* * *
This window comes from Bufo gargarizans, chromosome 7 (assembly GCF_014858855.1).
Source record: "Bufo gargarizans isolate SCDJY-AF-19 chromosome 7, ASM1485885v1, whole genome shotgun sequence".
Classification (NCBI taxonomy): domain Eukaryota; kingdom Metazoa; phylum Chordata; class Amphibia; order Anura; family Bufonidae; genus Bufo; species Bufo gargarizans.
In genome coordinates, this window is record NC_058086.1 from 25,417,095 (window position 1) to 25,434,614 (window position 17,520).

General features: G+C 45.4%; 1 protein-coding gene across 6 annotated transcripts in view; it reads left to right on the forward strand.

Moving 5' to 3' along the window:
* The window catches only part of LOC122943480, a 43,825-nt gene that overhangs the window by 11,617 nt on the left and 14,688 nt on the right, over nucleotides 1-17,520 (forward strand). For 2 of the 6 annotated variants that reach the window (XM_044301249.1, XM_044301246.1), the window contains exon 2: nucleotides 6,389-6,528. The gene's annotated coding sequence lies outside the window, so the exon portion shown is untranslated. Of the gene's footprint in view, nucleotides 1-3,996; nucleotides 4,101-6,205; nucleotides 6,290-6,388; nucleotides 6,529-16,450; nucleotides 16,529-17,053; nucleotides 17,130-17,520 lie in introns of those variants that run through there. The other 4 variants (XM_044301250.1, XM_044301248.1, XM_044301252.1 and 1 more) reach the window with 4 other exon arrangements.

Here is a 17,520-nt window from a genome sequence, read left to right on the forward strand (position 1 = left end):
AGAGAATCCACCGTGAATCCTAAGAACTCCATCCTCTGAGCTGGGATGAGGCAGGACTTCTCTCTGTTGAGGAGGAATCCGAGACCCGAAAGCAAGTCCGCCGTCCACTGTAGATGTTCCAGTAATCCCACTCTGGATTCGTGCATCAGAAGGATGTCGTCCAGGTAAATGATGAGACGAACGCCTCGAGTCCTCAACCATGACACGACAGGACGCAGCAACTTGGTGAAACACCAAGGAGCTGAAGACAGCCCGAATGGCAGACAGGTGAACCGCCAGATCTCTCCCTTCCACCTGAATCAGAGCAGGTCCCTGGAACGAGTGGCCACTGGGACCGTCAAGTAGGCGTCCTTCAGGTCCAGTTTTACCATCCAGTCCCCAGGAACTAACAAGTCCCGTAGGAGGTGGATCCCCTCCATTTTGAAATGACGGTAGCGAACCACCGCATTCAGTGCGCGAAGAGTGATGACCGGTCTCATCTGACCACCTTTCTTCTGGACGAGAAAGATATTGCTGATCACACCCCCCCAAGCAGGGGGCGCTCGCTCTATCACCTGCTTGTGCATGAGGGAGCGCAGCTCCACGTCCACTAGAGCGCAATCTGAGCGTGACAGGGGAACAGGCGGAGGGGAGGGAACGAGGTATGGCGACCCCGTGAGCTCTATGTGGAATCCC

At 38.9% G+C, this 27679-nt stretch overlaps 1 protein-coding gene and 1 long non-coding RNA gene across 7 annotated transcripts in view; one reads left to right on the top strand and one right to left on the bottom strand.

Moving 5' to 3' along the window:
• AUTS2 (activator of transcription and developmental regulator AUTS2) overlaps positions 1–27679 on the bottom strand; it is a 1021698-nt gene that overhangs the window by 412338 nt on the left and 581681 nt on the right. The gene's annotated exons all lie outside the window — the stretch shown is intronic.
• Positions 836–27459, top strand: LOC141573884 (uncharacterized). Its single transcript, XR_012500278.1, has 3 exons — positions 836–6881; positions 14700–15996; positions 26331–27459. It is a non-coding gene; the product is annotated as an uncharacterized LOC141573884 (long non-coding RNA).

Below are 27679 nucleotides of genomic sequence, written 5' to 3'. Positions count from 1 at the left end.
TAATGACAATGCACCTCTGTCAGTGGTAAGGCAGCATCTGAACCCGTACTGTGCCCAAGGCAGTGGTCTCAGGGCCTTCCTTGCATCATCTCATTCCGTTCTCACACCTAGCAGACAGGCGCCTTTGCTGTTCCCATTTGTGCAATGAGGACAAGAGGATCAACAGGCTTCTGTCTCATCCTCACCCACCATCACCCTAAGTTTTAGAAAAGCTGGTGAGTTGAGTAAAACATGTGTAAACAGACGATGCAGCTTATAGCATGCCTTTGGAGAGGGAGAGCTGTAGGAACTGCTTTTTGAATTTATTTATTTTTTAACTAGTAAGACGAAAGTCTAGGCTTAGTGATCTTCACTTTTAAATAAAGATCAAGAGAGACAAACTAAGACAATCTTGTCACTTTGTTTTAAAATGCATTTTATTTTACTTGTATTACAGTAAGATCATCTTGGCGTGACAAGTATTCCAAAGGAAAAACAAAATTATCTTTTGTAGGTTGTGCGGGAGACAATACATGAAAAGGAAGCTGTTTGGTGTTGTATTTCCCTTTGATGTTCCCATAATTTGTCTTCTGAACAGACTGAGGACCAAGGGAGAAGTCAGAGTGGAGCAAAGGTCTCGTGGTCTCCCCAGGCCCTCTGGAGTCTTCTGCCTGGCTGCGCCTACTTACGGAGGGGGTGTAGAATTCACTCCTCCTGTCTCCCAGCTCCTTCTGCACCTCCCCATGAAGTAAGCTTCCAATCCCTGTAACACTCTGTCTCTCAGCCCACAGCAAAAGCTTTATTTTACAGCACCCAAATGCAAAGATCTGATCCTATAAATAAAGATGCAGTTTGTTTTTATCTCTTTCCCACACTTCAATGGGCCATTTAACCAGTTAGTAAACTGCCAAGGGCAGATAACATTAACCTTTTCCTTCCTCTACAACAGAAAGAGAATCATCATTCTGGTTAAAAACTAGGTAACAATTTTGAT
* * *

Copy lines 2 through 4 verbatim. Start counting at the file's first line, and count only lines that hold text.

Source record: "Bufo gargarizans isolate SCDJY-AF-19 chromosome 7, ASM1485885v1, whole genome shotgun sequence".
Classification (NCBI taxonomy): domain Eukaryota; kingdom Metazoa; phylum Chordata; class Amphibia; order Anura; family Bufonidae; genus Bufo; species Bufo gargarizans.
In genome coordinates, this window is record NC_058086.1 from 25,417,095 (window position 1) to 25,434,614 (window position 17,520).